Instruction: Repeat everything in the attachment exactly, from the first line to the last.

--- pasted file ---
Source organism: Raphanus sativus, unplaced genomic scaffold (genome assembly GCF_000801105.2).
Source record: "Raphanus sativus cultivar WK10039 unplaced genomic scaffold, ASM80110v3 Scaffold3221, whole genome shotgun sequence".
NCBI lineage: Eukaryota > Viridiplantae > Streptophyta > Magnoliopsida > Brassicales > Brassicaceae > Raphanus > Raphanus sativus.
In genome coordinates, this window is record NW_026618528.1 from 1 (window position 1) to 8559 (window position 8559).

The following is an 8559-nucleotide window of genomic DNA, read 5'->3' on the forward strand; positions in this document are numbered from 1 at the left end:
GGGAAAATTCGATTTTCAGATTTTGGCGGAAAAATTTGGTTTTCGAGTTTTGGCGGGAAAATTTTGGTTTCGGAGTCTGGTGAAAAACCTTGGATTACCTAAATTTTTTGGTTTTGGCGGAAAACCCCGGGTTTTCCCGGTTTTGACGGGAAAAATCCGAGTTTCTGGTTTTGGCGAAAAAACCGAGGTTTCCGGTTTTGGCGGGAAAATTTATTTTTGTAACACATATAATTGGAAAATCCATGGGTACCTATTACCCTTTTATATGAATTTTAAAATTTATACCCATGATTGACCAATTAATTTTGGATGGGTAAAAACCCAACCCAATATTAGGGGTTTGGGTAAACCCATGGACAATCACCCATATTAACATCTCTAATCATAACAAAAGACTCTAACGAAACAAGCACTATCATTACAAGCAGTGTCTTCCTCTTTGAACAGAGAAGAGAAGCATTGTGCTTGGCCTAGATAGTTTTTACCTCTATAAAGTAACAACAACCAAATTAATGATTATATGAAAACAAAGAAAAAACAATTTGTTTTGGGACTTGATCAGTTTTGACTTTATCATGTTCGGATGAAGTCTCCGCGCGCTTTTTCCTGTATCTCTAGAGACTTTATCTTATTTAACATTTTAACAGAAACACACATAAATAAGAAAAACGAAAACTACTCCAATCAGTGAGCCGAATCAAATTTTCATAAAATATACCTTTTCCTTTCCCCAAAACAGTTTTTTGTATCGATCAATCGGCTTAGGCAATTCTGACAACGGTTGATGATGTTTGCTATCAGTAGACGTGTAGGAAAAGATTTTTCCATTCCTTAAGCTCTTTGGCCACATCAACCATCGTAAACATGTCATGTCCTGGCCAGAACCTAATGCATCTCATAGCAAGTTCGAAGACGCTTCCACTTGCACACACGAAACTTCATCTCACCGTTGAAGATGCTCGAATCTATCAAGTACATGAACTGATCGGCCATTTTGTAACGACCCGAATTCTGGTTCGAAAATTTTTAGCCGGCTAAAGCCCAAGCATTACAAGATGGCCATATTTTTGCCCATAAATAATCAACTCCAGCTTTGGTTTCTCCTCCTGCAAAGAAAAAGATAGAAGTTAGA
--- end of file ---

Source organism: Raphanus sativus, unplaced genomic scaffold (genome assembly GCF_000801105.2).
Source record: "Raphanus sativus cultivar WK10039 unplaced genomic scaffold, ASM80110v3 Scaffold3221, whole genome shotgun sequence".
NCBI lineage: Eukaryota > Viridiplantae > Streptophyta > Magnoliopsida > Brassicales > Brassicaceae > Raphanus > Raphanus sativus.
In genome coordinates, this window is record NW_026618528.1 from 1 (window position 1) to 8559 (window position 8559).

The following is an 8559-nucleotide window of genomic DNA, read 5'->3' on the forward strand; positions in this document are numbered from 1 at the left end:
GGGAAAATTCGATTTTCAGATTTTGGCGGAAAAATTTGGTTTTCGAGTTTTGGCGGGAAAATTTTGGTTTCGGAGTCTGGTGAAAAACCTTGGATTACCTAAATTTTTTGGTTTTGGCGGAAAACCCCGGGTTTTCCCGGTTTTGACGGGAAAAATCCGAGTTTCTGGTTTTGGCGAAAAAACCGAGGTTTCCGGTTTTGGCGGGAAAATTTATTTTTGTAACACATATAATTGGAAAATCCATGGGTACCTATTACCCTTTTATATGAATTTTAAAATTTATACCCATGATTGACCAATTAATTTTGGATGGGTAAAAACCCAACCCAATATTAGGGGTTTGGGTAAACCCATGGACAATCACCCATATTAACATCTCTAATCATAACAAAAGACTCTAACGAAACAAGCACTATCATTACAAGCAGTGTCTTCCTCTTTGAACAGAGAAGAGAAGCATTGTGCTTGGCCTAGATAGTTTTTACCTCTATAAAGTAACAACAACCAAATTAATGATTATATGAAAACAAAGAAAAAACAATTTGTTTTGGGACTTGATCAGTTTTGACTTTATCATGTTCGGATGAAGTCTCCGCGCGCTTTTTCCTGTATCTCTAGAGACTTTATCTTATTTAACATTTTAACAGAAACACACATAAATAAGAAAAACGAAAACTACTCCAATCAGTGAGCCGAATCAAATTTTCATAAAATATACCTTTTCCTTTCCCCAAAACAGTTTTTTGTATCGATCAATCGGCTTAGGCAATTCTGACAACGGTTGATGATGTTTGCTATCAGTAGACGTGTAGGAAAAGATTTTTCCATTCCTTAAGCTCTTTGGCCACATCAACCATCGTAAACATGTCATGTCCTGGCCAGAACCTAATGCATCTCATAGCAAGTTCGAAGACGCTTCCACTTGCACACACGAAACTTCATCTCACCGTTGAAGATGCTCGAATCTATCAAGTACATGAACTGATCGGCCATTTTGTAACGACCCGAATTCTGGTTCGAAAATTTTTAGCCGGCTAAAGCCCAAGCATTACAAGATGGCCATATTTTTGCCCATAAATAATCAACTCCAGCTTTGGTTTCTCCTCCTGCAAAGAAAAAGATAGAAGTTAGA